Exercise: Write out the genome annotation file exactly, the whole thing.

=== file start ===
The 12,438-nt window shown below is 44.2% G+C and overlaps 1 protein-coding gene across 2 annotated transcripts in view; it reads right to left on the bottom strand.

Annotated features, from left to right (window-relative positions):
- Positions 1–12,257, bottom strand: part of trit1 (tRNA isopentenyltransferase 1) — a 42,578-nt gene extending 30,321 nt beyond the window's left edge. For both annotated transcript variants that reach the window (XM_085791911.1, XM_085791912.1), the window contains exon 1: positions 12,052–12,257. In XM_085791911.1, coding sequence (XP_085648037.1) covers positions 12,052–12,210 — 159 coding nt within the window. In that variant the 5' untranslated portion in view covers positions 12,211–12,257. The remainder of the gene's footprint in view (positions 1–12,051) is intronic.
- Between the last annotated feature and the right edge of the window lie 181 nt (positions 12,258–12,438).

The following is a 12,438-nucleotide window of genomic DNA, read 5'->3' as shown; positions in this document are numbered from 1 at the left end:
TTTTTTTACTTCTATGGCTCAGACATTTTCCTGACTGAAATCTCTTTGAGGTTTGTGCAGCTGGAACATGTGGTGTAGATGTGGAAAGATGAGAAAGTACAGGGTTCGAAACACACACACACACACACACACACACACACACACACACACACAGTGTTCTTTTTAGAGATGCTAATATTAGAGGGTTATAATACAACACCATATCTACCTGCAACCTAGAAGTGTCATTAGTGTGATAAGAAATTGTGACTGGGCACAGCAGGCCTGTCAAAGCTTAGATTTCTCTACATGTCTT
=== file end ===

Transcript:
The 12,438-nt window shown below is 44.2% G+C and overlaps 1 protein-coding gene across 2 annotated transcripts in view; it reads right to left on the bottom strand.

Annotated features, from left to right (window-relative positions):
- Positions 1–12,257, bottom strand: part of trit1 (tRNA isopentenyltransferase 1) — a 42,578-nt gene extending 30,321 nt beyond the window's left edge. For both annotated transcript variants that reach the window (XM_085791911.1, XM_085791912.1), the window contains exon 1: positions 12,052–12,257. In XM_085791911.1, coding sequence (XP_085648037.1) covers positions 12,052–12,210 — 159 coding nt within the window. In that variant the 5' untranslated portion in view covers positions 12,211–12,257. The remainder of the gene's footprint in view (positions 1–12,051) is intronic.
- Between the last annotated feature and the right edge of the window lie 181 nt (positions 12,258–12,438).

The following is a 12,438-nucleotide window of genomic DNA, read 5'->3' as shown; positions in this document are numbered from 1 at the left end:
TTTTTTTACTTCTATGGCTCAGACATTTTCCTGACTGAAATCTCTTTGAGGTTTGTGCAGCTGGAACATGTGGTGTAGATGTGGAAAGATGAGAAAGTACAGGGTTCGAAACACACACACACACACACACACACACACACACACACACACACAGTGTTCTTTTTAGAGATGCTAATATTAGAGGGTTATAATACAACACCATATCTACCTGCAACCTAGAAGTGTCATTAGTGTGATAAGAAATTGTGACTGGGCACAGCAGGCCTGTCAAAGCTTAGATTTCTCTACATGTCTT